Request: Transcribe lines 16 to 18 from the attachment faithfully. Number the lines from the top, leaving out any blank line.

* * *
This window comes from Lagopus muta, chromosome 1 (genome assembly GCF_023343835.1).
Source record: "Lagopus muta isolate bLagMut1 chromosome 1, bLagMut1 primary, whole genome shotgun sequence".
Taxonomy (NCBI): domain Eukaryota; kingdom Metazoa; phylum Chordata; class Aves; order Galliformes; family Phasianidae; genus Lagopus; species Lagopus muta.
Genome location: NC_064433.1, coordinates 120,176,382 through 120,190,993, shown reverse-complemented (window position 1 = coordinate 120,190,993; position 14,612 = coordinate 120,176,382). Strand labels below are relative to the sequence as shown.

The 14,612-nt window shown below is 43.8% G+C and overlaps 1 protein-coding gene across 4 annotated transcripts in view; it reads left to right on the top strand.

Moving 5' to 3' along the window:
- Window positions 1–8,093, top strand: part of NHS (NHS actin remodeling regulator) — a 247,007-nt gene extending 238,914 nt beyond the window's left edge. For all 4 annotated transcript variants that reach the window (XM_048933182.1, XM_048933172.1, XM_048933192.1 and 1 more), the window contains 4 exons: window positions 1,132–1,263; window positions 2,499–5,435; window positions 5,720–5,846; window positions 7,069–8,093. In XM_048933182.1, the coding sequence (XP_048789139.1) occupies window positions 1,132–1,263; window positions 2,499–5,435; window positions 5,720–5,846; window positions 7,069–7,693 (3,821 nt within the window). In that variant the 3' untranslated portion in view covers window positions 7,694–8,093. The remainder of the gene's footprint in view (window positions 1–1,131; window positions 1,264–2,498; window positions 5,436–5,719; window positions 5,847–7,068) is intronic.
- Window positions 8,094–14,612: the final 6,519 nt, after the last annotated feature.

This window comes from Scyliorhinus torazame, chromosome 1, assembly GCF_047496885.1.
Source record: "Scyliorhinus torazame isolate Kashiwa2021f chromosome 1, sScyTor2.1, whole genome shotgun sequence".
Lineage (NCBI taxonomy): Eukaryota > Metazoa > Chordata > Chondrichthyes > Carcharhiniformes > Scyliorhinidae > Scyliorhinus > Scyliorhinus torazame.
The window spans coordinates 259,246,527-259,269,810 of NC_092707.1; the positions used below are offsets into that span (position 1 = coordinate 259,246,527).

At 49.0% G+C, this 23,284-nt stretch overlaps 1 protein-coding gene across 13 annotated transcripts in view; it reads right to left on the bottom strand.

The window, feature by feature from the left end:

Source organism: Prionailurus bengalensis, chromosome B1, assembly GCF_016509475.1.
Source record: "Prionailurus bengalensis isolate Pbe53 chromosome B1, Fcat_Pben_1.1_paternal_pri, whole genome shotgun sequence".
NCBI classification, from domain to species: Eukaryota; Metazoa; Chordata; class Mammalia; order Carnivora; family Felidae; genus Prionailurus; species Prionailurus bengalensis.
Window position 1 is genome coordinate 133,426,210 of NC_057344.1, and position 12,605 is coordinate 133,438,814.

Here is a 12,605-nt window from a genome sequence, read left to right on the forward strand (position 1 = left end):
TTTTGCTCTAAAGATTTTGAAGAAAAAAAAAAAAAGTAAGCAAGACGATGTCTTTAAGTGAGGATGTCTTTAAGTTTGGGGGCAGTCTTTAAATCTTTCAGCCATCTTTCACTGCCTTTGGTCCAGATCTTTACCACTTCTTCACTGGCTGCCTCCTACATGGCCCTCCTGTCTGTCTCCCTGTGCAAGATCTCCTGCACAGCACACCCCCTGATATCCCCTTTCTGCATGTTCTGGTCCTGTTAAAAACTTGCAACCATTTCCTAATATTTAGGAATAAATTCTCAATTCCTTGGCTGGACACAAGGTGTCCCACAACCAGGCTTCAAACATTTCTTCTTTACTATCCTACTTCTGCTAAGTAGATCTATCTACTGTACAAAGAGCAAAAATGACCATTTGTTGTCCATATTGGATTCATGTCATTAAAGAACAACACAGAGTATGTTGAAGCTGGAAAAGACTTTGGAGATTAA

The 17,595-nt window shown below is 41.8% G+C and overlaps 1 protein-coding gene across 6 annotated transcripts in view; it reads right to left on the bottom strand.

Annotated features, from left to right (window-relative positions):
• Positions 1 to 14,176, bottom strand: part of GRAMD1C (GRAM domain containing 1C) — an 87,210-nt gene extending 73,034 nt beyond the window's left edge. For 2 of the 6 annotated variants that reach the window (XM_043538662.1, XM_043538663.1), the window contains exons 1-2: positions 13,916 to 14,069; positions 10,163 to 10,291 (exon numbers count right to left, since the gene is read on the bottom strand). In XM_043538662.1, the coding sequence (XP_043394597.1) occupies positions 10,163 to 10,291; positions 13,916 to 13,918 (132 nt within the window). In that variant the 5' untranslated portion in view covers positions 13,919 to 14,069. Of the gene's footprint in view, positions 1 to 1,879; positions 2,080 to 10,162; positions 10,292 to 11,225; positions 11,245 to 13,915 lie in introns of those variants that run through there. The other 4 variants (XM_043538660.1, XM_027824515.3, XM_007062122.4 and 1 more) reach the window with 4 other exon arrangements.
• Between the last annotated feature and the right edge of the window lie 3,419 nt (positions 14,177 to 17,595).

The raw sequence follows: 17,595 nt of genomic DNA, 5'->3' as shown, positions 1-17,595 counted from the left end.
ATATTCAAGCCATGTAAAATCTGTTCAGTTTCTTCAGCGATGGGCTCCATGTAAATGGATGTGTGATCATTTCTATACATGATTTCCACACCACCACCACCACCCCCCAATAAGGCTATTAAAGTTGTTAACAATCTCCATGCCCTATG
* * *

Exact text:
Source record: "Prionailurus bengalensis isolate Pbe53 chromosome B1, Fcat_Pben_1.1_paternal_pri, whole genome shotgun sequence".
NCBI classification, from domain to species: Eukaryota; Metazoa; Chordata; class Mammalia; order Carnivora; family Felidae; genus Prionailurus; species Prionailurus bengalensis.
Window position 1 is genome coordinate 133,426,210 of NC_057344.1, and position 12,605 is coordinate 133,438,814.